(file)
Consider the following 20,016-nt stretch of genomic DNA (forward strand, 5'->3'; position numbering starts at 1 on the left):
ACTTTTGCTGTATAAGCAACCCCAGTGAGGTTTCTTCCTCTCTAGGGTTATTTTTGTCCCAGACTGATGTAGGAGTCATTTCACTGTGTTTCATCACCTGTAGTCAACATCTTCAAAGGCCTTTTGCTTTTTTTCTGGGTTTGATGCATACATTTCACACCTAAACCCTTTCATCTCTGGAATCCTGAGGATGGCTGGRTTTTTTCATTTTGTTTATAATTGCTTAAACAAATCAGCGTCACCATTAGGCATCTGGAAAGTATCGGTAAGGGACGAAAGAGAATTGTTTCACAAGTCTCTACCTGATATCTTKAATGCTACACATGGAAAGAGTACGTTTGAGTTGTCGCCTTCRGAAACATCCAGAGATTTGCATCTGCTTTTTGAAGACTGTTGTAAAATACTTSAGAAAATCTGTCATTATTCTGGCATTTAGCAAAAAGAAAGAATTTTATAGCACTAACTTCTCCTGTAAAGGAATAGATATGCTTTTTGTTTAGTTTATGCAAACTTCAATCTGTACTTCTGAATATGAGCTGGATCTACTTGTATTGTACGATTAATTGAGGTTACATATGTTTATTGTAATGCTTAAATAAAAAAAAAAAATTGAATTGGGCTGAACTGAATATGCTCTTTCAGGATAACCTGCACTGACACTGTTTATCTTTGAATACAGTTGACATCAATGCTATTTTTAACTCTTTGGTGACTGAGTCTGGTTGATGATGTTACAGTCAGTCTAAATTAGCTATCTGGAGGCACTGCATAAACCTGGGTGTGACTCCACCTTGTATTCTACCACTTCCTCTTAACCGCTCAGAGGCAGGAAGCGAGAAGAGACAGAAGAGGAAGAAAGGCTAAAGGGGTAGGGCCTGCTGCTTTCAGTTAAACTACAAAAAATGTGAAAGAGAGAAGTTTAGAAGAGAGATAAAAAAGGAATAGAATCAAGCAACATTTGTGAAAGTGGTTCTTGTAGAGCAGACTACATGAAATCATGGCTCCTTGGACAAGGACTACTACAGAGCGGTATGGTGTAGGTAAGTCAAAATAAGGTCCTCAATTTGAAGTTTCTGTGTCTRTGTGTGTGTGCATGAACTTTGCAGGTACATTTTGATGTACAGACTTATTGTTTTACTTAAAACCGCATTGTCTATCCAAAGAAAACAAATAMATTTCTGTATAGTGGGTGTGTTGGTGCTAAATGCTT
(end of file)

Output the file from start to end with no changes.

Consider the following 20,016-nt stretch of genomic DNA (forward strand, 5'->3'; position numbering starts at 1 on the left):
ACTTTTGCTGTATAAGCAACCCCAGTGAGGTTTCTTCCTCTCTAGGGTTATTTTTGTCCCAGACTGATGTAGGAGTCATTTCACTGTGTTTCATCACCTGTAGTCAACATCTTCAAAGGCCTTTTGCTTTTTTTCTGGGTTTGATGCATACATTTCACACCTAAACCCTTTCATCTCTGGAATCCTGAGGATGGCTGGRTTTTTTCATTTTGTTTATAATTGCTTAAACAAATCAGCGTCACCATTAGGCATCTGGAAAGTATCGGTAAGGGACGAAAGAGAATTGTTTCACAAGTCTCTACCTGATATCTTKAATGCTACACATGGAAAGAGTACGTTTGAGTTGTCGCCTTCRGAAACATCCAGAGATTTGCATCTGCTTTTTGAAGACTGTTGTAAAATACTTSAGAAAATCTGTCATTATTCTGGCATTTAGCAAAAAGAAAGAATTTTATAGCACTAACTTCTCCTGTAAAGGAATAGATATGCTTTTTGTTTAGTTTATGCAAACTTCAATCTGTACTTCTGAATATGAGCTGGATCTACTTGTATTGTACGATTAATTGAGGTTACATATGTTTATTGTAATGCTTAAATAAAAAAAAAAAATTGAATTGGGCTGAACTGAATATGCTCTTTCAGGATAACCTGCACTGACACTGTTTATCTTTGAATACAGTTGACATCAATGCTATTTTTAACTCTTTGGTGACTGAGTCTGGTTGATGATGTTACAGTCAGTCTAAATTAGCTATCTGGAGGCACTGCATAAACCTGGGTGTGACTCCACCTTGTATTCTACCACTTCCTCTTAACCGCTCAGAGGCAGGAAGCGAGAAGAGACAGAAGAGGAAGAAAGGCTAAAGGGGTAGGGCCTGCTGCTTTCAGTTAAACTACAAAAAATGTGAAAGAGAGAAGTTTAGAAGAGAGATAAAAAAGGAATAGAATCAAGCAACATTTGTGAAAGTGGTTCTTGTAGAGCAGACTACATGAAATCATGGCTCCTTGGACAAGGACTACTACAGAGCGGTATGGTGTAGGTAAGTCAAAATAAGGTCCTCAATTTGAAGTTTCTGTGTCTRTGTGTGTGTGCATGAACTTTGCAGGTACATTTTGATGTACAGACTTATTGTTTTACTTAAAACCGCATTGTCTATCCAAAGAAAACAAATAMATTTCTGTATAGTGGGTGTGTTGGTGCTAAATGCTT